I totally agree. I’m glad you brought up that interest rate point, because I’m thinking a lot of people right now. They probably got five year balloons, what’s it gonna look like? Are you going to cash flow? Are you even going to be able to refi on that balloon, and five years from now? And so that’s, I think, a big question mark. That’s going to be out there. And I love that you brought that up. Guys, I want to thank you so much investor Mellon, Dave, for joining me for this conversation. If you want to learn more about investor Mellon, Dave, you can check out my show notes, I’ll have all of their links and contact info there. They also have a free workshop that they get for investors, it is at this really cool domain that I wish I owned. I’ve got a whole collection of them. But it’s I am ready to invest.com forward slash now. And so you can check out their free training there. And of course, I’ll have that linked in the show notes for you as well. Thank you again for coming, guys.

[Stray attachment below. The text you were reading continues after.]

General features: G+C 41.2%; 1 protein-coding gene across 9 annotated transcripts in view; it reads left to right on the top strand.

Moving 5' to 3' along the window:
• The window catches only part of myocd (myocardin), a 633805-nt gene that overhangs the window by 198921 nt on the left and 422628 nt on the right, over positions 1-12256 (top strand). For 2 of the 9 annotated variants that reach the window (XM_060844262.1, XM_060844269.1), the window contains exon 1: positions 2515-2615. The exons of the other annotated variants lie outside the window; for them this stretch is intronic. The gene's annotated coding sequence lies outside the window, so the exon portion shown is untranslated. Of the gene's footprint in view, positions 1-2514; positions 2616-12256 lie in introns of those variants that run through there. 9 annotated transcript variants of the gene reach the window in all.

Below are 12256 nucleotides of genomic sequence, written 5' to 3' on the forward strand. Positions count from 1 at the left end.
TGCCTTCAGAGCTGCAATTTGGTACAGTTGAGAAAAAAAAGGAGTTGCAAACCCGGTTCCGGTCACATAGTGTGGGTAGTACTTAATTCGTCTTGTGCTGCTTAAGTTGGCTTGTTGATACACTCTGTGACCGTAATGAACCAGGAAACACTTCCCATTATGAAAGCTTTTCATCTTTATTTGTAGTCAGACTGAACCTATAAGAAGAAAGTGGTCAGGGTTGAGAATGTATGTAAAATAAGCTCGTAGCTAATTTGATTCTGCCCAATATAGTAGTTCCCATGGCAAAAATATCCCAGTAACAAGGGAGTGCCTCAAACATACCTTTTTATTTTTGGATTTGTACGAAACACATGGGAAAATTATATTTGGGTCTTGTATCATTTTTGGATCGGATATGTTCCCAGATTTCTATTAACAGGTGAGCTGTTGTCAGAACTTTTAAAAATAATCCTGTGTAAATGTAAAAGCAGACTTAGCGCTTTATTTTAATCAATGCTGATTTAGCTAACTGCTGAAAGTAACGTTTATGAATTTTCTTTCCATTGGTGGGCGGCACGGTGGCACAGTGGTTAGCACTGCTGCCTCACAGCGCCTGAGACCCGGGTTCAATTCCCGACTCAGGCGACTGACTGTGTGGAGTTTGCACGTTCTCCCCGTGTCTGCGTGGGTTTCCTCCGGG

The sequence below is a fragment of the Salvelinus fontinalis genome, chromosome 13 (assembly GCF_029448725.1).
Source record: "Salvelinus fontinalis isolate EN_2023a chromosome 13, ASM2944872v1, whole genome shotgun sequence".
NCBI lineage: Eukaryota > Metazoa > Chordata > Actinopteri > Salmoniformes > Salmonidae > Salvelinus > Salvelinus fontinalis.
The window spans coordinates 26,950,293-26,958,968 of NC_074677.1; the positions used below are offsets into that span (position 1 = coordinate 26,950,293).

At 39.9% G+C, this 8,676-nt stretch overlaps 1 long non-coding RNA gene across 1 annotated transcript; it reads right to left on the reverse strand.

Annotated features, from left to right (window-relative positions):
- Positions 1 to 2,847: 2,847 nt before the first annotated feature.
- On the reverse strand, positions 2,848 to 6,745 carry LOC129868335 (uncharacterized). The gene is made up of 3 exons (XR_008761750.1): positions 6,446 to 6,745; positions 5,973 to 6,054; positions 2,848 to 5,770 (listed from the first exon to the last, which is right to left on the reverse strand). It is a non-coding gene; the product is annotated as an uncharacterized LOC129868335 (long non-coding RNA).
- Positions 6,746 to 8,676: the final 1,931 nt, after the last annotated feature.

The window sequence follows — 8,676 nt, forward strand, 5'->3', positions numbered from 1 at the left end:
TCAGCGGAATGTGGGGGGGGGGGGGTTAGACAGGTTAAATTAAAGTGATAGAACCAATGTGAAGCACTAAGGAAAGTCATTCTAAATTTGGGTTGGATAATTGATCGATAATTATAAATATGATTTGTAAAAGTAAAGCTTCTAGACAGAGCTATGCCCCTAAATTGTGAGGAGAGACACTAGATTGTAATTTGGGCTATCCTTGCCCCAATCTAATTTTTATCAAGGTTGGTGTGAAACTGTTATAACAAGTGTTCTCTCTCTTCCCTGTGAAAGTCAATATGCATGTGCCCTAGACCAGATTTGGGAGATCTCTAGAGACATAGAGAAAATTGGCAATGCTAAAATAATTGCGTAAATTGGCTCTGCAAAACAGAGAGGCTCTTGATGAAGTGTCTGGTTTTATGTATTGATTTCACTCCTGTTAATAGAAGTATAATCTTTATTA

You are awesome. Thank you so much for having us. Yeah, appreciate it. Bonnie.
Bonnie Galam 37:39 Thanks so much for listening to the House of Horrors podcast. Make sure to follow us on Apple podcasts, Spotify, or wherever you like to listen to podcasts. You can also check out all of our podcasts episodes, show notes, links and more at Bonnie galam.com forward slash podcast. You can learn more about legally protecting your portfolio and take my free legal workshop the three legal myths preventing you from securing and scaling your portfolio and of course what to do instead at email@example.com. And to stay connected and follow along follow me on Instagram @bonniegalamesq and send me a DM to say hi.